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Waterbrush: Two Demonstrations

The Waterbrush: Two Subjects and Two Demonstrations in Using the Waterbrush by Brenda Swenson

I have been painting and sketching on location for over 10 years. Most of the time I am able to use my regular supplies but there are occasions when I have to scale down to the most bare essentials. This is when the waterbrush is the best thing around! I've been known to sketch in some pretty funny places and being able to keep my watercolor supplies extremely compact becomes a necessity. I can hear you asking where these places might be. I am one of a few artists that has been allowed to sketch inside a Rose Parade Float building site. To get a good view and stay out from under foot I'm known to climb up scaffolding to get a better view. This can be as high as 14 foot and when I get there I only have a narrow board to perch my self on. No room for extra supplies up here! I am also known to sketch at grocery stores on days when it is to hot or to wet to be outside. Have you ever really looked at the displays in the produce department? A local store has the most artistic displays using galvanized steel containers and terra cotta pots to put the fruit and vegetables in. Other wonderful places to find inspiration for sketching can be plant nurseries, coffee shops and a favorite of mine the L.A. Zoo. What follows are two examples of the extensive possibilities using minimal watercolor supplies and your waterbrush.

Pasadena City Hall Demonstration Step 1 With permanent pen (sepia color) I made a minimal drawing, leaving some lines open and broken throughout to keep it loose in appearance.

Step 2 Starting at the top I wet the paper around the building with the waterbrush, squeezing out just enough water to dampen the paper for a light wash of color. I used the waterbrush to charge cobalt & ultramarine blue mixture into the sky; then brought it down and into the right side of the building that is in shadow. Before it had a chance to dry, I introduced a yellow ochre into the palm trees. In a light value of ochre and manganese I suggest the greenery, and the lower arches of the building.

Step 3 I darkened the right side of the building that is in shadow with glazes of cobalt blue and burnt sienna. I introduced the same colors into the sunny side of the building under the overhangs and around the pillars. I wanted to reduce the moisture to gain more control of the waterbrush, so I wiped it on a towel before dipping into the scarlet lake. I then charged this color into the already wet area of the overhangs for a wonderful glow. Using manganese blue, ochre and burnt sienna I suggested the palm fronds and added a touch of orange in the center before the mixture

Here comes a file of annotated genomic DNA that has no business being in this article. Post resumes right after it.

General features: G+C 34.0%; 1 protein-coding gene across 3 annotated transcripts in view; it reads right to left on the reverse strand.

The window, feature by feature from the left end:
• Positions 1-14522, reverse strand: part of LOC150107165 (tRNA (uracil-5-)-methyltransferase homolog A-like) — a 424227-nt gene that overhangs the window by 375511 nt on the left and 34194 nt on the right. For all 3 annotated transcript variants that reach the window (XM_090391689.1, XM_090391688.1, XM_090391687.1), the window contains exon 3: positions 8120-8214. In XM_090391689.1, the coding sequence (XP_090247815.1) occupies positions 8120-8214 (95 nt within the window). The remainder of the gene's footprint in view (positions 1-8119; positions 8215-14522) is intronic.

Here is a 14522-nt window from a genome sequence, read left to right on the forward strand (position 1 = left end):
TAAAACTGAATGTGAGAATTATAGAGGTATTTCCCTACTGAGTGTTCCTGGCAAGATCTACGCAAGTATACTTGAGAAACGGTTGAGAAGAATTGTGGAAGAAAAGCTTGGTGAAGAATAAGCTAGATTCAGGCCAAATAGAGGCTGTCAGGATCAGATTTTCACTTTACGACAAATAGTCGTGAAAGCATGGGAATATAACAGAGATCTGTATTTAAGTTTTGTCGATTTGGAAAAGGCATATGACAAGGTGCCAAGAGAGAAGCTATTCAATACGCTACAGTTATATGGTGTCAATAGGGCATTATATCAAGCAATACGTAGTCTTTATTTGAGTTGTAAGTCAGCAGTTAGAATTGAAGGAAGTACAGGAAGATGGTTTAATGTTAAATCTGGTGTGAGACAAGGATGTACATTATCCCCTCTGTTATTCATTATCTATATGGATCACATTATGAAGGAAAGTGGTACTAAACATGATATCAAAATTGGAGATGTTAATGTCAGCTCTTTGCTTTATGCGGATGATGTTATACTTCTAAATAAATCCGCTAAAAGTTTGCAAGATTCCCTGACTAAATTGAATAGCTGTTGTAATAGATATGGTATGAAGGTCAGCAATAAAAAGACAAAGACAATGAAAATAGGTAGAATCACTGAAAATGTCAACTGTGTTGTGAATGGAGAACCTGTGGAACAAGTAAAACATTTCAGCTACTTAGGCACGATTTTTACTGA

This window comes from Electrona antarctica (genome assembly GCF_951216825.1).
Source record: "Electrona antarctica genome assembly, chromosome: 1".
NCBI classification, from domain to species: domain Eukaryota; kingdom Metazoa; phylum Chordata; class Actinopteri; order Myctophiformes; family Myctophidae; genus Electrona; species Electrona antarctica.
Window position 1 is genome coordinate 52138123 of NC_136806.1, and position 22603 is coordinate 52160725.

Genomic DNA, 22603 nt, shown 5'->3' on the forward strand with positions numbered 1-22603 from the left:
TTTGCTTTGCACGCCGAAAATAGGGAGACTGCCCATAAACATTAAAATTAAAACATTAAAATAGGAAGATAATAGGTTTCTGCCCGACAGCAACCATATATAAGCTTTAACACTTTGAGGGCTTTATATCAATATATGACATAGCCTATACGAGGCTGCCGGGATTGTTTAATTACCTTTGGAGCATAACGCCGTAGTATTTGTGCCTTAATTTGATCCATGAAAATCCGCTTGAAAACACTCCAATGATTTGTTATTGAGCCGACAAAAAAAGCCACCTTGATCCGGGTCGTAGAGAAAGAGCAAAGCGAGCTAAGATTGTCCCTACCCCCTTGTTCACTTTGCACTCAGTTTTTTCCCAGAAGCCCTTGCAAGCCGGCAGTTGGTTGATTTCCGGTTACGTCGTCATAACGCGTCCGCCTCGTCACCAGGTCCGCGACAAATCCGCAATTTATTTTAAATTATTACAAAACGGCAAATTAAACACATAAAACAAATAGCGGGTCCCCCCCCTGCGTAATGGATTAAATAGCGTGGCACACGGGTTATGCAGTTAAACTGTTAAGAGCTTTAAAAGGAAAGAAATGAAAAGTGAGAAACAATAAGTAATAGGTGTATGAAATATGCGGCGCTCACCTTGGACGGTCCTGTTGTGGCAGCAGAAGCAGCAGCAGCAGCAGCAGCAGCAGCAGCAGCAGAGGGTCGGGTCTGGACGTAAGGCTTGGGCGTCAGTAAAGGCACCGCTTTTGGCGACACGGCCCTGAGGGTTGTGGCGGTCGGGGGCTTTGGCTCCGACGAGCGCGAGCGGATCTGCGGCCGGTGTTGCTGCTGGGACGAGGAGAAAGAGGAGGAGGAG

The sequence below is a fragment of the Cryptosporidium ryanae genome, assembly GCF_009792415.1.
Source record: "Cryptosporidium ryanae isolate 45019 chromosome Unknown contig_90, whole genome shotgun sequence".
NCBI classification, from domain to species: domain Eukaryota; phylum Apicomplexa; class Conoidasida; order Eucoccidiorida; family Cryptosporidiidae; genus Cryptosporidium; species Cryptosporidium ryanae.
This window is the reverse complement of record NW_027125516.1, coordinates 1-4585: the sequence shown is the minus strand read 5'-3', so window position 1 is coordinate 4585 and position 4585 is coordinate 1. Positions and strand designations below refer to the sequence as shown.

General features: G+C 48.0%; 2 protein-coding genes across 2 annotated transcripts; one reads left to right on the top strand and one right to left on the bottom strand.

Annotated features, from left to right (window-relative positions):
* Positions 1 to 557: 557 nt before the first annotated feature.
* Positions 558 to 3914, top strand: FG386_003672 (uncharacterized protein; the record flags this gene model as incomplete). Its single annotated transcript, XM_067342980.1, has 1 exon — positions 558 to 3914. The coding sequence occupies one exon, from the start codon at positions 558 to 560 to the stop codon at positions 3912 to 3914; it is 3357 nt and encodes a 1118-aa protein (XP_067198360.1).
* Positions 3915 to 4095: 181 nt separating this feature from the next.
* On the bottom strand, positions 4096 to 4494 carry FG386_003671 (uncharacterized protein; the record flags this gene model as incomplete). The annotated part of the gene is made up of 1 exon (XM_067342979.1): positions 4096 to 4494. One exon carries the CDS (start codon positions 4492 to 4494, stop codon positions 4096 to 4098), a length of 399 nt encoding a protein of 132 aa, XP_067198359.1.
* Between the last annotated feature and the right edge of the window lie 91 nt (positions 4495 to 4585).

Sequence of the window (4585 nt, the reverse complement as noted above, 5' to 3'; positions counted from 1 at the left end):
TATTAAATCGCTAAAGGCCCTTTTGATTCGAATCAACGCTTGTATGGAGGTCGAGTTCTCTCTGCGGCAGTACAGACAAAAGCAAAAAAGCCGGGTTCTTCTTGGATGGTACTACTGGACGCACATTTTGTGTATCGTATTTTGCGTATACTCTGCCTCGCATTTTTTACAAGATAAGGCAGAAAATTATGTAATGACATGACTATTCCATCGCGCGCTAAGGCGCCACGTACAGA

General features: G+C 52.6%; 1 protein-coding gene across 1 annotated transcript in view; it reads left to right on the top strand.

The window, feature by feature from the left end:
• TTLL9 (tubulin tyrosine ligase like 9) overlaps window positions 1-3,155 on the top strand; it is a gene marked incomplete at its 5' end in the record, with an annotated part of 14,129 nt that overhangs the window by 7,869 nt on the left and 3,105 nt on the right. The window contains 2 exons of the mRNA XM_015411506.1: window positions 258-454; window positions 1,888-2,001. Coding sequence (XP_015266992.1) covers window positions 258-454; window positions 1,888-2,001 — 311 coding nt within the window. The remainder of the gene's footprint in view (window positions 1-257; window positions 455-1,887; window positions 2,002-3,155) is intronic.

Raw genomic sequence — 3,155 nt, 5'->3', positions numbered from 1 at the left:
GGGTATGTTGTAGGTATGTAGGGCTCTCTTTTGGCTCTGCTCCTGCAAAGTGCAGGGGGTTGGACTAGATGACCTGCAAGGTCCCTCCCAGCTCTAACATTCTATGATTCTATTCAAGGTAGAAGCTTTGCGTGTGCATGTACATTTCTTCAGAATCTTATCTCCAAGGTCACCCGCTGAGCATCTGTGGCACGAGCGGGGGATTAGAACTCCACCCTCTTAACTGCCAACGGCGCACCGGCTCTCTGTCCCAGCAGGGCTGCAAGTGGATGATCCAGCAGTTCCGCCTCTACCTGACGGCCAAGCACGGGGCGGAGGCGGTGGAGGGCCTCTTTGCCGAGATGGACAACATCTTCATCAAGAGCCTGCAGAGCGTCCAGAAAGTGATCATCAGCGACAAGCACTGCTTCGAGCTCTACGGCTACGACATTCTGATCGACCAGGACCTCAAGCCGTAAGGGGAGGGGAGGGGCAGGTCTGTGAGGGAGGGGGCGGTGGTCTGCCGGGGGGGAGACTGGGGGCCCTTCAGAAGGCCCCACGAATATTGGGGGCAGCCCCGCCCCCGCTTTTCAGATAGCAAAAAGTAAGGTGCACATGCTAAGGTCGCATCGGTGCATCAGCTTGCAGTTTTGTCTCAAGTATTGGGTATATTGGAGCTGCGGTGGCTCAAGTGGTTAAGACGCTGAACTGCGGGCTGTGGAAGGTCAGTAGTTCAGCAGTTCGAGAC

Step 4 In the final stage, I painted my favorite part of Pasadena City Hall, the beautiful red tile dome. I painted the entire dome with scarlet lake and after wiping off the brush to control moisture, I added burnt sienna to the right side to push the dome back into the shadow. Then I added the darkest passages of color inside the arches of the building in the foreground, and around the small trim details.

Pasadena City Hall in my sketchbook and supplies used.

Giraffe Watercolor Demonstration Waterbrush Basics With a water soluble pen a line can be moved and softened easily with the waterbrush.

Step 1 The giraffe is drawn simply with pen (sepia color) to show form with little detail.

Step 2 I can run the tip of the waterbrush along the edge of the line and pull some of the color into the figure; this will create form and shape with a value change. I wipe off the brush with a towel to remove color when I want to fade out an area. When the paper is dry, you can add final details with the pen.

Close up of Giraffe

Sketchbook page from recent trip to L.A. Zoo

Materials List


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